MELBOURNE, Australia - For Caroline Wozniacki, lifting the Daphne Akhurst Memorial Cup and being crowned the 2018 Australian Open champion was the ultimate full circle moment.
It’s a spectacular turnaround considering the Dane was almost out of the tournament in the second round, having to save match points against upstart Croat Jana Fett. Now, she’s come out of the fortnight with her maiden Grand Slam title after defeating World No.1 Simona Halep in three tight sets.
“From being almost out of the tournament to sitting here with the Australian Open trophy, it's amazing,” Wozniacki told press after her victory in the final. “It's been quite a turnaround, something I'm very proud of. At the same time, I think it really was a great momentum shift for me going further into the tournament after that.”
Apart from ending Wozniacki’s excruciating 12-year wait to add ‘Grand Slam champion’ to her resume, the victory has an even sweeter prize: the Dane will overtake Halep as the new WTA World No.1, returning to the top exactly six years to the date as when she last held the ranking.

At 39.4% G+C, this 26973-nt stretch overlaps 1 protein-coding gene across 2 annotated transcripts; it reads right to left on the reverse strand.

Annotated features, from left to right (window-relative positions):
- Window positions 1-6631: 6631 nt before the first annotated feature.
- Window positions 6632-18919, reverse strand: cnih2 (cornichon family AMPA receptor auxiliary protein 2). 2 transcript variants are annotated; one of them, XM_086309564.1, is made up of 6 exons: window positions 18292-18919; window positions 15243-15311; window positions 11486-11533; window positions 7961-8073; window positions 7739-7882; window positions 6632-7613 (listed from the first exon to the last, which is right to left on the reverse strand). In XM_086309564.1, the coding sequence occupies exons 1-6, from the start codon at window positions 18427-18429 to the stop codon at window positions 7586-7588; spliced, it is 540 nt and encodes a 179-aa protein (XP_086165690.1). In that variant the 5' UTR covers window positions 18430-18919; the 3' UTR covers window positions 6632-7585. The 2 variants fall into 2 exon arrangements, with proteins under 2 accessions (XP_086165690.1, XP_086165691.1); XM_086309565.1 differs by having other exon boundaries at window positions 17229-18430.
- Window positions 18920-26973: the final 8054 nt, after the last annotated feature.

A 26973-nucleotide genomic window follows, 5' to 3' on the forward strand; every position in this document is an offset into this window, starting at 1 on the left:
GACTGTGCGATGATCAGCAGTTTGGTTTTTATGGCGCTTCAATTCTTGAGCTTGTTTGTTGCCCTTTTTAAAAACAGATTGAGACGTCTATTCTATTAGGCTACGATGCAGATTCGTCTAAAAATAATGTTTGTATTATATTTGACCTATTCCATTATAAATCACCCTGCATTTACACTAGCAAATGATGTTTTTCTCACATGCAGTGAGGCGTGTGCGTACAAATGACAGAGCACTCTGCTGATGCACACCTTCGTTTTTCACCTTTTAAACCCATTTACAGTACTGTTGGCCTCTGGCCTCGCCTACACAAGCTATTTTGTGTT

But even Wozniacki admits she’s just happy she’ll never hear the words ‘Slamless No.1’ ever again.
“Honestly, I think that's one of the most positive things about all of this,” Wozniacki joked of the moniker that dogged her 67 weeks at the top. “I'm never going to get that question again. I'm just waiting for the question, ‘When are you going to win the second one?’
“Right now I'm just happy I have this one, and I'm going to really enjoy this moment… I think being new Grand Slam champion and World No.1 sounds pretty good. It's a dream come true.”
She recalled entering the 2016 US Open ranked No.74 in the world and battling injury after injury, and how having the strength to overcome that adversity propelled to reach the top once again.
“I think you always, at certain points, especially when you start having injuries and stuff, you start maybe doubting if you're ever going to be 100% healthy for longer periods of time,” she admitted.
“But I think last year, already for a year and a half, I've proved that I can beat anyone out there on court. When you're in the finals, I'm not going to lie, I was really nervous before going out there on court, but once I kind of settled in and we had the warmup, I was just, like, I have everything to win.
“In the end of the day, whatever happens happens. I'm going to go out fighting. If it's not enough today, then it is what it is, but I'm going to be proud of my effort.”
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This article was first seen on www.wtatennis.com.